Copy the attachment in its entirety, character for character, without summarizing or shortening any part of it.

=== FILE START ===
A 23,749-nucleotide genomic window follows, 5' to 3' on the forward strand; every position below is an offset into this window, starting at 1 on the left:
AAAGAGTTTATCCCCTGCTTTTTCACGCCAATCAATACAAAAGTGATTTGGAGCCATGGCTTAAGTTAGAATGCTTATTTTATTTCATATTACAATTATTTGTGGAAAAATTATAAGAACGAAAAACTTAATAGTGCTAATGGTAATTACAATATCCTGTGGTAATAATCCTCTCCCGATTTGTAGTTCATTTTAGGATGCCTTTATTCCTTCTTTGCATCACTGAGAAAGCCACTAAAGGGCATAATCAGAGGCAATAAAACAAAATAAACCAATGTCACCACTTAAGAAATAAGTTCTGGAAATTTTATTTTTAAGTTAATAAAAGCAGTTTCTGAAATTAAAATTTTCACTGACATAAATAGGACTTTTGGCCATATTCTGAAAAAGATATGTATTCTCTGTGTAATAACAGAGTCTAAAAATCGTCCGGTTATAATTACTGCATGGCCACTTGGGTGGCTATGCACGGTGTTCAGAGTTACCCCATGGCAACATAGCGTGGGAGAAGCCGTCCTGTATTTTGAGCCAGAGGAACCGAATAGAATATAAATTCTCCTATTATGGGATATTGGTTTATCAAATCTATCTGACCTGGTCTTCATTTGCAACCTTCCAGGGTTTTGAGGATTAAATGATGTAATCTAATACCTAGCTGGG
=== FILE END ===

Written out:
A 23,749-nucleotide genomic window follows, 5' to 3' on the forward strand; every position below is an offset into this window, starting at 1 on the left:
AAAGAGTTTATCCCCTGCTTTTTCACGCCAATCAATACAAAAGTGATTTGGAGCCATGGCTTAAGTTAGAATGCTTATTTTATTTCATATTACAATTATTTGTGGAAAAATTATAAGAACGAAAAACTTAATAGTGCTAATGGTAATTACAATATCCTGTGGTAATAATCCTCTCCCGATTTGTAGTTCATTTTAGGATGCCTTTATTCCTTCTTTGCATCACTGAGAAAGCCACTAAAGGGCATAATCAGAGGCAATAAAACAAAATAAACCAATGTCACCACTTAAGAAATAAGTTCTGGAAATTTTATTTTTAAGTTAATAAAAGCAGTTTCTGAAATTAAAATTTTCACTGACATAAATAGGACTTTTGGCCATATTCTGAAAAAGATATGTATTCTCTGTGTAATAACAGAGTCTAAAAATCGTCCGGTTATAATTACTGCATGGCCACTTGGGTGGCTATGCACGGTGTTCAGAGTTACCCCATGGCAACATAGCGTGGGAGAAGCCGTCCTGTATTTTGAGCCAGAGGAACCGAATAGAATATAAATTCTCCTATTATGGGATATTGGTTTATCAAATCTATCTGACCTGGTCTTCATTTGCAACCTTCCAGGGTTTTGAGGATTAAATGATGTAATCTAATACCTAGCTGGG